Ep 214 – Making Workplace Technology Accessible 

I’m reading a lot of buzz on the internet about accessibility and technology. I love that more companies are considering accessibility for their employees and in their hiring processes. That’s what this Workology Podcast Future of Work Series with PEAT is all about. I wanted to hear more about assistive technology from an expert who helps train, lead, and coach every single day. Where is the future of assistive technology going and what things do HR and workplace leaders need to do more to make their workplaces and business more inclusive and accessible?

Episode 214: Making Workplace Technology Accessible (@ChanceyFleet)

 

This episode of the Workology Podcast is part of our Future of Work series powered by PEAT, the Partnership on Employment & Accessible Technology. In honor of the upcoming 30th anniversary of the Americans with Disabilities Act this July, we’re investigating what the next 30 years will look like for people with disabilities at work, and the potential of emerging technologies to make workplaces more inclusive and accessible. Today, I’m joined by Chancey Fleet. Chancey is an assistive technology coordinator for a library in New York. Chancey is an affiliate in residence at Data and Society Research Institute. She also serves as President of the National Federation of the Blind’s Assistive Technology Trainers Division. 

How to Keep Technology From Getting In the Way at Work 

Chancey shares her point of view as an assistive technology coordinator but also someone who is blind . Her insights here are invaluable. She shares sight-impaired workers get fatigued due to the runaround and inaccessible technology. Because of that, they not as excited as they could be or should be about new opportunities and new technologies. She says that while accessibility is well understood and it is technically available, it’s not always fully operational or easy to use.

Accessible technology empowers all employees allowing them to work on their schedule. In this interview, she provides a number of workplace examples that HR and workplace leaders need to be aware of.

How to Vet Your Workplace and HR Technology for Accessibility

One of the big questions I’m getting from so many HR leaders is the growing frustration around companies who purchased HR technology that they were assured was accessible only to find out after they sign the contract and have begun or finished implementation to learn that it really is not accessible at all. Chancey recommends companies to leverage accessibility testers during the RFP and demo process. She suggests talking to employees about the testing and selection process for your technology but cautions me and listeners to not assume that the employees will want to be part of the testing.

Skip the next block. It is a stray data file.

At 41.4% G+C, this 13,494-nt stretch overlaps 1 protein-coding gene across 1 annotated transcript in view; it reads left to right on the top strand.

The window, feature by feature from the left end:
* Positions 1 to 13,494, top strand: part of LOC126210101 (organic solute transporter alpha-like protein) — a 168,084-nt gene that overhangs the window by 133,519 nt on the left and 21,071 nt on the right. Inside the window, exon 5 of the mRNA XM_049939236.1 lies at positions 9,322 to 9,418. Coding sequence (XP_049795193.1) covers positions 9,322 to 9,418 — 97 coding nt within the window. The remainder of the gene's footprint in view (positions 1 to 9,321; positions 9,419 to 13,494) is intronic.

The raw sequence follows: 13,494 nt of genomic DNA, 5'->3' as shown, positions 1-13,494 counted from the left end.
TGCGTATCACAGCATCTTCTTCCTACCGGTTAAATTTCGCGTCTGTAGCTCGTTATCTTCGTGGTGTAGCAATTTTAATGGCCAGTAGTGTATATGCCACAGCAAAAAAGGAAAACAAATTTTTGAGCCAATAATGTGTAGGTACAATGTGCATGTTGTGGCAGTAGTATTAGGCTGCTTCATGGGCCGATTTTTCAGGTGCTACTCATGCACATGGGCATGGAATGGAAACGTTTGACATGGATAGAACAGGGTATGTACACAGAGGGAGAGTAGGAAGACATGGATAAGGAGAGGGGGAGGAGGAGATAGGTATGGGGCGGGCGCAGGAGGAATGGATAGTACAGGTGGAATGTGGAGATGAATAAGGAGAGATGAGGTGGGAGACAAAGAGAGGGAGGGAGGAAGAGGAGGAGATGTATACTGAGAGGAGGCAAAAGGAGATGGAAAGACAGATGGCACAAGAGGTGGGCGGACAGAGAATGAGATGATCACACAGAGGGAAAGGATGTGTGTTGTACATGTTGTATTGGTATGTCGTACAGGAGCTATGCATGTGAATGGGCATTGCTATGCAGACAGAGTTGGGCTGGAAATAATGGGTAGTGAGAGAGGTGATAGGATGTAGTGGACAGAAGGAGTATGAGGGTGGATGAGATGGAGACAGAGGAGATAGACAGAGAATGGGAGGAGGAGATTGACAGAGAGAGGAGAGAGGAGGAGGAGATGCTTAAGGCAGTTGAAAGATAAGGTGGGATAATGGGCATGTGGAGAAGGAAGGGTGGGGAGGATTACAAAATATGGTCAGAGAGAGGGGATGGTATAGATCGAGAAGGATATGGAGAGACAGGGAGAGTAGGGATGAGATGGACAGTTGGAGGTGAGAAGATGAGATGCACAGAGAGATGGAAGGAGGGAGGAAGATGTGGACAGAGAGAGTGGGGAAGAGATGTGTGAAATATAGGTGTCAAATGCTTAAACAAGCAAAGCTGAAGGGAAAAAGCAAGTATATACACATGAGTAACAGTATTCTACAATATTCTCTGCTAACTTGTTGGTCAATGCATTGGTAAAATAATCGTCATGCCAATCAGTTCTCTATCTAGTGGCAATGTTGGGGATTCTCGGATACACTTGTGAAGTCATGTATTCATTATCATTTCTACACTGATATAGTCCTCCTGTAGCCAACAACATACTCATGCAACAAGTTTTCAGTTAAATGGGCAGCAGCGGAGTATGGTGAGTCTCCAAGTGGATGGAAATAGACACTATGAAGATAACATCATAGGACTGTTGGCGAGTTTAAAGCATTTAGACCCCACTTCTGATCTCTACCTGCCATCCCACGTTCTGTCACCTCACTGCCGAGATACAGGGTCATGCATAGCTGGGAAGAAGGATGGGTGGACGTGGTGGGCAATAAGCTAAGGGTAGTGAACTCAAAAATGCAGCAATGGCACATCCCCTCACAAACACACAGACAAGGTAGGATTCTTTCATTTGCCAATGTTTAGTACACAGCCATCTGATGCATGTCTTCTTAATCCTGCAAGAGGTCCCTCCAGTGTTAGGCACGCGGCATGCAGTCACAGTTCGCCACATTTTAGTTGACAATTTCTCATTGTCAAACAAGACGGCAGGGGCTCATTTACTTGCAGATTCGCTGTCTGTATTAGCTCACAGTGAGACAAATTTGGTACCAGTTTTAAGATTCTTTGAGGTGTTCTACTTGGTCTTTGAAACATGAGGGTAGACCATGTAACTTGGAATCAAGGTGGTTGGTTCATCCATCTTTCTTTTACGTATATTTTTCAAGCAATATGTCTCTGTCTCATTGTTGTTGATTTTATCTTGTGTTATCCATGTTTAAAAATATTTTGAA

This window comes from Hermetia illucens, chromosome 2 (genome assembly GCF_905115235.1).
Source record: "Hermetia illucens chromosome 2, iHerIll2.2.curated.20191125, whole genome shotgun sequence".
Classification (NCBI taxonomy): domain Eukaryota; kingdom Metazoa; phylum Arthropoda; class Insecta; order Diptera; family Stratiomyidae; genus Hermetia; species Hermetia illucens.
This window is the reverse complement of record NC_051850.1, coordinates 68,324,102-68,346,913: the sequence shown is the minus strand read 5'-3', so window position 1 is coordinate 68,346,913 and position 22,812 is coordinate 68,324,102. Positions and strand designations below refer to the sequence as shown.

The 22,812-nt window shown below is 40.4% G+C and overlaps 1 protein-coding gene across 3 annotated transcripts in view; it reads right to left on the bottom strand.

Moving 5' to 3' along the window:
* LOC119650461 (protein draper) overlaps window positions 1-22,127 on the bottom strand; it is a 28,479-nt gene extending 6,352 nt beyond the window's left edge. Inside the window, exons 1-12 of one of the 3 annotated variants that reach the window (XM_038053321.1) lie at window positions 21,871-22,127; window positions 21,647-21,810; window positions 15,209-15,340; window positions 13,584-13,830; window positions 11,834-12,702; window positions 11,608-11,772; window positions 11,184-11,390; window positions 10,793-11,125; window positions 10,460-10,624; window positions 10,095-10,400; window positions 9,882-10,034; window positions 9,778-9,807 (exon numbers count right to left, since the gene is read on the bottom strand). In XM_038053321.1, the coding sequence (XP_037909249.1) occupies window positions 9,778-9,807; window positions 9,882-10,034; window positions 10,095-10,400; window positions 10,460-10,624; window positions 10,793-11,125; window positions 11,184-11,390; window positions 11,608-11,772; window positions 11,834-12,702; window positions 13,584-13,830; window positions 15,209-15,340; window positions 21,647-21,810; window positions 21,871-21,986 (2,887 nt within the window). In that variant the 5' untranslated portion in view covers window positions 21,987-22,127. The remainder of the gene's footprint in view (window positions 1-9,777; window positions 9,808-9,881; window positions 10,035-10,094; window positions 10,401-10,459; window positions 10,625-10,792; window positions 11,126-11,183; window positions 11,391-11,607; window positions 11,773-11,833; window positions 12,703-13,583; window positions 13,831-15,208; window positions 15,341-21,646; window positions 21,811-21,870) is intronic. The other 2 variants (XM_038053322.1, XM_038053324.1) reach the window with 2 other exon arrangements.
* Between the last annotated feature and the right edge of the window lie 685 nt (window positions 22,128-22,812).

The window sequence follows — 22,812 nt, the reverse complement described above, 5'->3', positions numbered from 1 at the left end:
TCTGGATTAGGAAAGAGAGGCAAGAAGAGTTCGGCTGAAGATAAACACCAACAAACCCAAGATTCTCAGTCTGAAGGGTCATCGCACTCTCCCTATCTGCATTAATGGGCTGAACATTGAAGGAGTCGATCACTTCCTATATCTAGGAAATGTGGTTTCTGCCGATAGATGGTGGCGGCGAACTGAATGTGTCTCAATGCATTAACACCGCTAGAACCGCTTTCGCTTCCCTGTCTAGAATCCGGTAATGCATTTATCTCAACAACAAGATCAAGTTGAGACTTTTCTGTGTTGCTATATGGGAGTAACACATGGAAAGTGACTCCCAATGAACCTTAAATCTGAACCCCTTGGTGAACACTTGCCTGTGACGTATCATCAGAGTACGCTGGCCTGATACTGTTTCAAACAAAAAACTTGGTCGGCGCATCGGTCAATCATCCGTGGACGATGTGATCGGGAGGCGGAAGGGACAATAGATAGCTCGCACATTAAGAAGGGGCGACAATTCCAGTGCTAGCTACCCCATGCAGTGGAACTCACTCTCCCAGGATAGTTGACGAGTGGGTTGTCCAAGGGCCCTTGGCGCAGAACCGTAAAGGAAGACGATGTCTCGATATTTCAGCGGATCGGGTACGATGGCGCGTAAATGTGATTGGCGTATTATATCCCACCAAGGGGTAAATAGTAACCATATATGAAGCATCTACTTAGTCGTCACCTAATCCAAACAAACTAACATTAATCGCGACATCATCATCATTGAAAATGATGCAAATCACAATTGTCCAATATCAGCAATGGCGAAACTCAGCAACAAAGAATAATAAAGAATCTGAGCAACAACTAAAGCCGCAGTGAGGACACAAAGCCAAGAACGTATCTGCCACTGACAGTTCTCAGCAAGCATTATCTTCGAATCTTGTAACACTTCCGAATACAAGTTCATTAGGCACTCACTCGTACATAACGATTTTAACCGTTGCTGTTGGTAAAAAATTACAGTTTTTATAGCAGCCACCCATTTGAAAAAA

I’m glad that Chancey shared this because I made what I thought was a logical assumption, but employees who have disabilities might not be the right individuals to serve as testers for a number of reasons.

How to Hire People with Disabilities 

Chancey says that if employers want to hire people with disabilities, they need to bring people with disabilities into their communities, circles, and networks. She wants to work with a company that is inclusive meaning that people from all backgrounds are present. If an employer wants to hire more people with disabilities, they need to invite people with disabilities into the hiring process starting with including a boilerplate invitation on their job postings encouraging people with disabilities to apply for the job.

Conclusion

I absolutely love the work that Chancey is doing and I appreciate her candid and open opinions. It really is a breath of fresh air. It’s so hard with all the marketing talk to cut through the noise and understand how can we as HR and workplace leaders can help our employees and candidates have a great hiring and employment experience. It’s conversations like these that give me a new perspective and enlighten us on how visual interpretation technologies can be life-changing for your employees. 

The future of work series in partnership with PEAT is one of my favorites. Thank you to PEAT as well as our podcast sponsor Workology.

Connect with Chancey Fleet on LinkedIn.

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Jessica Miller-Merrell

Jessica Miller-Merrell

Jessica Miller-Merrell (@jmillermerrell) is a workplace change agent, author and consultant focused on human resources and talent acquisition living in Austin, TX. Recognized by Forbes as a top 50 social media influencer and is a global speaker. She’s the founder of Workology, a workplace HR resource and host of the Workology Podcast.

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